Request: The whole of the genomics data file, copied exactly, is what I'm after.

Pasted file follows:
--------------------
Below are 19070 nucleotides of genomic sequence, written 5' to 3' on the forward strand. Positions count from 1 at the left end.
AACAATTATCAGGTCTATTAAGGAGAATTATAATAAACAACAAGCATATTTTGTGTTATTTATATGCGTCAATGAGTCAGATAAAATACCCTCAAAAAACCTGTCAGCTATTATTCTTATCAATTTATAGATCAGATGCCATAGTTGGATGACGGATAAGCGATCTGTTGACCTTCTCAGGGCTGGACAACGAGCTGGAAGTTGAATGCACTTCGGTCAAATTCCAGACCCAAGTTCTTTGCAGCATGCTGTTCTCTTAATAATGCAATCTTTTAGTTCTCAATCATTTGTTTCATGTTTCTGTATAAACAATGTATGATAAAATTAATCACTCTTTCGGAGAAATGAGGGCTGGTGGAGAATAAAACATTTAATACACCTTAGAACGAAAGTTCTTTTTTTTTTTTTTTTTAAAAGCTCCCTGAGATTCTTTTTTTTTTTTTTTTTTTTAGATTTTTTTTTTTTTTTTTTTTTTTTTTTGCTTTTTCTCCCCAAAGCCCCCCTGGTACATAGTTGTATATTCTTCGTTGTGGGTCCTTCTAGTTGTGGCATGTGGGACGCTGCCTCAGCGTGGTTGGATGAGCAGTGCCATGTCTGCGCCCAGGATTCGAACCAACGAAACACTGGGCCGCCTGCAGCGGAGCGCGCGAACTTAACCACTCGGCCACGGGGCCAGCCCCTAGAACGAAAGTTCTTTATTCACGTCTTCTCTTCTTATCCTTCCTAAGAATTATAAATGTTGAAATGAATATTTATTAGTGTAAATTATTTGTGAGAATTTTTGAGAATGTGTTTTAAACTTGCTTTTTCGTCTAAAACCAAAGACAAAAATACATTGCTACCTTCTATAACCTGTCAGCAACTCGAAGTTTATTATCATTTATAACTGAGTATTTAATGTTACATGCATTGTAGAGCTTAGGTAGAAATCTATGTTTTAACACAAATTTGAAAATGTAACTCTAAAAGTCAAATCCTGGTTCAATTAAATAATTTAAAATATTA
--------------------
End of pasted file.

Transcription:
Below are 19070 nucleotides of genomic sequence, written 5' to 3' on the forward strand. Positions count from 1 at the left end.
AACAATTATCAGGTCTATTAAGGAGAATTATAATAAACAACAAGCATATTTTGTGTTATTTATATGCGTCAATGAGTCAGATAAAATACCCTCAAAAAACCTGTCAGCTATTATTCTTATCAATTTATAGATCAGATGCCATAGTTGGATGACGGATAAGCGATCTGTTGACCTTCTCAGGGCTGGACAACGAGCTGGAAGTTGAATGCACTTCGGTCAAATTCCAGACCCAAGTTCTTTGCAGCATGCTGTTCTCTTAATAATGCAATCTTTTAGTTCTCAATCATTTGTTTCATGTTTCTGTATAAACAATGTATGATAAAATTAATCACTCTTTCGGAGAAATGAGGGCTGGTGGAGAATAAAACATTTAATACACCTTAGAACGAAAGTTCTTTTTTTTTTTTTTTTTAAAAGCTCCCTGAGATTCTTTTTTTTTTTTTTTTTTTTAGATTTTTTTTTTTTTTTTTTTTTTTTTTTGCTTTTTCTCCCCAAAGCCCCCCTGGTACATAGTTGTATATTCTTCGTTGTGGGTCCTTCTAGTTGTGGCATGTGGGACGCTGCCTCAGCGTGGTTGGATGAGCAGTGCCATGTCTGCGCCCAGGATTCGAACCAACGAAACACTGGGCCGCCTGCAGCGGAGCGCGCGAACTTAACCACTCGGCCACGGGGCCAGCCCCTAGAACGAAAGTTCTTTATTCACGTCTTCTCTTCTTATCCTTCCTAAGAATTATAAATGTTGAAATGAATATTTATTAGTGTAAATTATTTGTGAGAATTTTTGAGAATGTGTTTTAAACTTGCTTTTTCGTCTAAAACCAAAGACAAAAATACATTGCTACCTTCTATAACCTGTCAGCAACTCGAAGTTTATTATCATTTATAACTGAGTATTTAATGTTACATGCATTGTAGAGCTTAGGTAGAAATCTATGTTTTAACACAAATTTGAAAATGTAACTCTAAAAGTCAAATCCTGGTTCAATTAAATAATTTAAAATATTA